Sympathize vs Compassion - What's the difference?

sympathize | compassion |


As verbs the difference between sympathize and compassion

is that sympathize is to show sympathy; to be affected by feelings similar to those of another, in consequence of knowing the person to be thus affected while compassion is (obsolete) to pity.

As a noun compassion is

deep awareness of the suffering of another, coupled with the wish to relieve it.

sympathize

English

Verb

(North America)
  • To show sympathy; to be affected by feelings similar to those of another, in consequence of knowing the person to be thus affected.
  • * Addison
  • Their countrymen sympathized with their heroes in all their adventures.
  • To have a common feeling, as of bodily pleasure or pain.
  • * Buckminster
  • The mind will sympathize so much with the anguish and debility of the body, that it will be too distracted to fix itself in meditation.
  • To agree; to be in accord; to harmonize.
  • (Dryden)

    Usage notes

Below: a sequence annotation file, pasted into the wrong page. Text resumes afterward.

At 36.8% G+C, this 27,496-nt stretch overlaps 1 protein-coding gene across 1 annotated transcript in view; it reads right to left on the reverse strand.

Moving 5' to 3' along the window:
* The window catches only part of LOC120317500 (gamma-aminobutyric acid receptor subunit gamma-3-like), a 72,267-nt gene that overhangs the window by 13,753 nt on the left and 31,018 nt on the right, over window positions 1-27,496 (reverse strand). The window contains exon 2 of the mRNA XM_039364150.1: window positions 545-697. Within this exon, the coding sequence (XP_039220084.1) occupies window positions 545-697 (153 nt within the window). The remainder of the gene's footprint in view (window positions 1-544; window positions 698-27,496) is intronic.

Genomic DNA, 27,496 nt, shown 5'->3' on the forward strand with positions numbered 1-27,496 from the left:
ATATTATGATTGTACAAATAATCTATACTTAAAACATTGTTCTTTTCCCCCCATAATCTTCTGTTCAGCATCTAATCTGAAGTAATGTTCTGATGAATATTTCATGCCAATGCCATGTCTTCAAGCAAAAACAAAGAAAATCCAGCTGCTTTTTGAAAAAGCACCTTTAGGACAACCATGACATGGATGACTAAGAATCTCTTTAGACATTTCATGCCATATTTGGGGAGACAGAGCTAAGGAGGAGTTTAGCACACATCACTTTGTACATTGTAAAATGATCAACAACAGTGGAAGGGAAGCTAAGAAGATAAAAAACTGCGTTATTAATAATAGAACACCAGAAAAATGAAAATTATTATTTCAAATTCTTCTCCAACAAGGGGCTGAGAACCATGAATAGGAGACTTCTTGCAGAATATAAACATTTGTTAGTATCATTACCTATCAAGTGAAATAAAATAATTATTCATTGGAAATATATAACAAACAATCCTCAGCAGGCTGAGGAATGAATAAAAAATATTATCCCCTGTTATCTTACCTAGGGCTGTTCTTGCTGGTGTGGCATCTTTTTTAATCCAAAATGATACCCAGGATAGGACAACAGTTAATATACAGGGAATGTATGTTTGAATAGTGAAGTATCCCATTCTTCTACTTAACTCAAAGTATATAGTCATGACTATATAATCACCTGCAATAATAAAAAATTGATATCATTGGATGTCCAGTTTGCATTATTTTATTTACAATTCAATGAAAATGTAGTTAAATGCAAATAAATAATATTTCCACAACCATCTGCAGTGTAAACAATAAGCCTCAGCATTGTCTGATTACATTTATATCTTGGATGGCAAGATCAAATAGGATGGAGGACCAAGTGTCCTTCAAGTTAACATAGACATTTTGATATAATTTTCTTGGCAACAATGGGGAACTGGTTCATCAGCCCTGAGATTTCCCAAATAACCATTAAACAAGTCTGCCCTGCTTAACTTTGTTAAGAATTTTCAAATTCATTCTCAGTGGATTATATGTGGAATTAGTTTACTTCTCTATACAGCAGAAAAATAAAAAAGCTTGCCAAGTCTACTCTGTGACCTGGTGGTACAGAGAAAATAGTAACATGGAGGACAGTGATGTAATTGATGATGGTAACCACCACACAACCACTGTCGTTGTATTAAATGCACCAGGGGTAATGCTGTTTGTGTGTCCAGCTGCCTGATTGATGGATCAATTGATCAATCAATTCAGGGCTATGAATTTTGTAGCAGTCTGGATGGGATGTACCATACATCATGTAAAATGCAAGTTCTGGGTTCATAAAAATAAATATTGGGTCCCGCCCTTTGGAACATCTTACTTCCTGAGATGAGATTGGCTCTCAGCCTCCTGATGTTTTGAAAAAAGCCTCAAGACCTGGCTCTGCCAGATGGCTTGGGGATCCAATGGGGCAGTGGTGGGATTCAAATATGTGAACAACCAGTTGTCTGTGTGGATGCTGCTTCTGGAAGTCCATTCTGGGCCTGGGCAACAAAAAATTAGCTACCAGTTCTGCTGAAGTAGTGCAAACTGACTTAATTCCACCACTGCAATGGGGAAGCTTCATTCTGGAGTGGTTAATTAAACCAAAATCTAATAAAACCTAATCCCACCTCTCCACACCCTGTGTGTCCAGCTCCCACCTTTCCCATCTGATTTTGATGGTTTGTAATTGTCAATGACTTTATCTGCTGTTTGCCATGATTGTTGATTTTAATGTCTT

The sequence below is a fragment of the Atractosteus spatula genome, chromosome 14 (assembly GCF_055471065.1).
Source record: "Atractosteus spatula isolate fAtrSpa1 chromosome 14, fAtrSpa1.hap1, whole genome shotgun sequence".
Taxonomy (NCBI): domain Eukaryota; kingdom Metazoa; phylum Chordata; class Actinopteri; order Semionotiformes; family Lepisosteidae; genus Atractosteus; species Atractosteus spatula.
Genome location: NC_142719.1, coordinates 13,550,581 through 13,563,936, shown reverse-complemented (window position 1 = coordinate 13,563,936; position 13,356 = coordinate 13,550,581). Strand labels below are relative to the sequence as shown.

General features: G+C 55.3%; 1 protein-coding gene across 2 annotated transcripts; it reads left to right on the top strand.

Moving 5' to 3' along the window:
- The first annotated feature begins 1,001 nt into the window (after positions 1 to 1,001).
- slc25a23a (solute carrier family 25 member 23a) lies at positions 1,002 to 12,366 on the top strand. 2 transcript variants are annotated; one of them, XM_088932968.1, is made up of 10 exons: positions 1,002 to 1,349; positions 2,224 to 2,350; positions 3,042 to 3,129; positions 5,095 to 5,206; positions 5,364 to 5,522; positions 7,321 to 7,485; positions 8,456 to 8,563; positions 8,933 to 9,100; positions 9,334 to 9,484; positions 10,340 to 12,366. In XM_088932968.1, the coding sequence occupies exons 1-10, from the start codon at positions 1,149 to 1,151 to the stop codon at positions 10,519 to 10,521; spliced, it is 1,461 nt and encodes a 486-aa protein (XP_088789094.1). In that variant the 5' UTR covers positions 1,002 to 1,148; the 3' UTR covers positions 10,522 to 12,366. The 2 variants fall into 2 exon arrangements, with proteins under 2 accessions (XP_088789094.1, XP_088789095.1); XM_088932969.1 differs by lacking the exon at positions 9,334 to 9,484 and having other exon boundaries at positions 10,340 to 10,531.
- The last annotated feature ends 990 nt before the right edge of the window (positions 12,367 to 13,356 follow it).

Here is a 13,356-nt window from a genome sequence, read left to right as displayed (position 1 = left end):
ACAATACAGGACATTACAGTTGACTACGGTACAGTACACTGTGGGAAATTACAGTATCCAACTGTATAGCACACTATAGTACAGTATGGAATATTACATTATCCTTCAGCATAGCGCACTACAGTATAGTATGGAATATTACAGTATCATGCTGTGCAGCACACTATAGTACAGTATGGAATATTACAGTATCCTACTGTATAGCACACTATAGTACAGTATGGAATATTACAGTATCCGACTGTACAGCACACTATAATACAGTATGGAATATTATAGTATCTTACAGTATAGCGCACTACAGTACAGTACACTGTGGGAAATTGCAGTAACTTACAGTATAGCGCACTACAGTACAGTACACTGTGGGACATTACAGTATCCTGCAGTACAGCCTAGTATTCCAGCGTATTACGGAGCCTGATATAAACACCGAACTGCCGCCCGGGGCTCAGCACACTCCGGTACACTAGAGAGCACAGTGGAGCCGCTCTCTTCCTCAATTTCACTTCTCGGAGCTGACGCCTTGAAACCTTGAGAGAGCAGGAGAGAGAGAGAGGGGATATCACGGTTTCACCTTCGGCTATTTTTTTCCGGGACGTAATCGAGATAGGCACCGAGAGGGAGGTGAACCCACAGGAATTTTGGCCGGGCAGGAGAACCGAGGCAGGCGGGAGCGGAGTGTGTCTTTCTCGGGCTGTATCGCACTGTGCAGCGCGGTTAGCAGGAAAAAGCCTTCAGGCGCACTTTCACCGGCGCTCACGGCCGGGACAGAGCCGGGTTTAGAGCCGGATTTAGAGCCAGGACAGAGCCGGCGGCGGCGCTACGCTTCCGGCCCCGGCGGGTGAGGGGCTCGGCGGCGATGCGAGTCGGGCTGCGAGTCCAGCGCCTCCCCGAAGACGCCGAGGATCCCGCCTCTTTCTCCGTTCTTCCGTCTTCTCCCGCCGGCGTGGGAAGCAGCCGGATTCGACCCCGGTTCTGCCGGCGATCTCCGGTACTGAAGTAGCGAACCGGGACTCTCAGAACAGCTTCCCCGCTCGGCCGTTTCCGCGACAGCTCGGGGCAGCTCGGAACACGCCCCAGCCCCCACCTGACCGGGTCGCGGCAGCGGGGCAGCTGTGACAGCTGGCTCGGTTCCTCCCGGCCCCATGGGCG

Used similarly to empathize, interchangeably in looser usage. In stricter usage, (term) is stronger and more intimate, while sympathize is weaker and more distant; see . Further, the general “agree, accord” sense of sympathize is not shared with (term).

    compassion

    English

    Noun

  • Deep awareness of the suffering of another, coupled with the wish to relieve it
  • * 1849 , Robert Leighton (Archbishop of Glasgow), A practical commentary upon the first Epistle of St. Peter (page 47)
  • Oh! the unspeakable privilege to have Him for our Father, who is the Father of mercies and compassions , and those not barren, fruitless pityings, for He is withal the God of all consolations.

    Synonyms

    * empathy, pity, ruth, tenderheartedness, sorrow * kindness, heart, mercy

    Derived terms

    * compassionate * compassion fatigue

    Verb

    (en verb)
  • (obsolete) To pity.
  • * 1607 , , IV. i. 124:
  • O heavens, can you hear a good man groan / And not relent, or not compassion him?